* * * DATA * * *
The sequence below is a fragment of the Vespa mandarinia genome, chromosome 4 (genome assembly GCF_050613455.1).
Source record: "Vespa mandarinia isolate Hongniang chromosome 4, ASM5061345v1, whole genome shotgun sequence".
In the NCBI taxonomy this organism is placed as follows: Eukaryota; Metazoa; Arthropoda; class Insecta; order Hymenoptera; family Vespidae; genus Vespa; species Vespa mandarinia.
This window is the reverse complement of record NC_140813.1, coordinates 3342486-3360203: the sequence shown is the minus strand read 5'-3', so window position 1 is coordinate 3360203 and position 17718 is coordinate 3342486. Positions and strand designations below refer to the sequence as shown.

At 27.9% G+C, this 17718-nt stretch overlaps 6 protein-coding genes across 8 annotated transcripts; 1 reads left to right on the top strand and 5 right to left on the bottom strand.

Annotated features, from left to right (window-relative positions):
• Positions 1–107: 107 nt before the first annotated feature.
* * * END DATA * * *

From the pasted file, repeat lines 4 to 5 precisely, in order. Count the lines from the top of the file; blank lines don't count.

This window is the reverse complement of record NC_140813.1, coordinates 3342486-3360203: the sequence shown is the minus strand read 5'-3', so window position 1 is coordinate 3360203 and position 17718 is coordinate 3342486. Positions and strand designations below refer to the sequence as shown.

At 27.9% G+C, this 17718-nt stretch overlaps 6 protein-coding genes across 8 annotated transcripts; 1 reads left to right on the top strand and 5 right to left on the bottom strand.